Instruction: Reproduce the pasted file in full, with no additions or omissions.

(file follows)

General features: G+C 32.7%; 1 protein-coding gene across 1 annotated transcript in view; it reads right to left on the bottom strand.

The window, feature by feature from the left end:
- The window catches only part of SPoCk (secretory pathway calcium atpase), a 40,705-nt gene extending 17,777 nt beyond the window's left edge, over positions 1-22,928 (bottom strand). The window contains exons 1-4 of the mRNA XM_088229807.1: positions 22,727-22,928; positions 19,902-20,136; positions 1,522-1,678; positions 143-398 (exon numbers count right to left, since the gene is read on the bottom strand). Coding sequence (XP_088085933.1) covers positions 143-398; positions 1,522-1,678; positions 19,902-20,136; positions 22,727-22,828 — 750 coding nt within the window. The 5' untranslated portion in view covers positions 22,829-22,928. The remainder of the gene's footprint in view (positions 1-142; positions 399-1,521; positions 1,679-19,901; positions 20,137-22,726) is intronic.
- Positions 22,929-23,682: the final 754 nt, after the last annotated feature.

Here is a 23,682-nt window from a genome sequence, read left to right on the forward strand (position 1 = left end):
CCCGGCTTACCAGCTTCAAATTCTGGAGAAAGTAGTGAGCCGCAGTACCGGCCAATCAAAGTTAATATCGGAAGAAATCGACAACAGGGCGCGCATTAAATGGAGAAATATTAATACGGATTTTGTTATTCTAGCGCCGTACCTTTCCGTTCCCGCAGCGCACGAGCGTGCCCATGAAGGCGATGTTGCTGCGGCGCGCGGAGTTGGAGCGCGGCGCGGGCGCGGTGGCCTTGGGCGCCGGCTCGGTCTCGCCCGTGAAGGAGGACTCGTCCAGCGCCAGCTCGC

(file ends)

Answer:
General features: G+C 32.7%; 1 protein-coding gene across 1 annotated transcript in view; it reads right to left on the bottom strand.

The window, feature by feature from the left end:
- The window catches only part of SPoCk (secretory pathway calcium atpase), a 40,705-nt gene extending 17,777 nt beyond the window's left edge, over positions 1-22,928 (bottom strand). The window contains exons 1-4 of the mRNA XM_088229807.1: positions 22,727-22,928; positions 19,902-20,136; positions 1,522-1,678; positions 143-398 (exon numbers count right to left, since the gene is read on the bottom strand). Coding sequence (XP_088085933.1) covers positions 143-398; positions 1,522-1,678; positions 19,902-20,136; positions 22,727-22,828 — 750 coding nt within the window. The 5' untranslated portion in view covers positions 22,829-22,928. The remainder of the gene's footprint in view (positions 1-142; positions 399-1,521; positions 1,679-19,901; positions 20,137-22,726) is intronic.
- Positions 22,929-23,682: the final 754 nt, after the last annotated feature.

Here is a 23,682-nt window from a genome sequence, read left to right on the forward strand (position 1 = left end):
CCCGGCTTACCAGCTTCAAATTCTGGAGAAAGTAGTGAGCCGCAGTACCGGCCAATCAAAGTTAATATCGGAAGAAATCGACAACAGGGCGCGCATTAAATGGAGAAATATTAATACGGATTTTGTTATTCTAGCGCCGTACCTTTCCGTTCCCGCAGCGCACGAGCGTGCCCATGAAGGCGATGTTGCTGCGGCGCGCGGAGTTGGAGCGCGGCGCGGGCGCGGTGGCCTTGGGCGCCGGCTCGGTCTCGCCCGTGAAGGAGGACTCGTCCAGCGCCAGCTCGC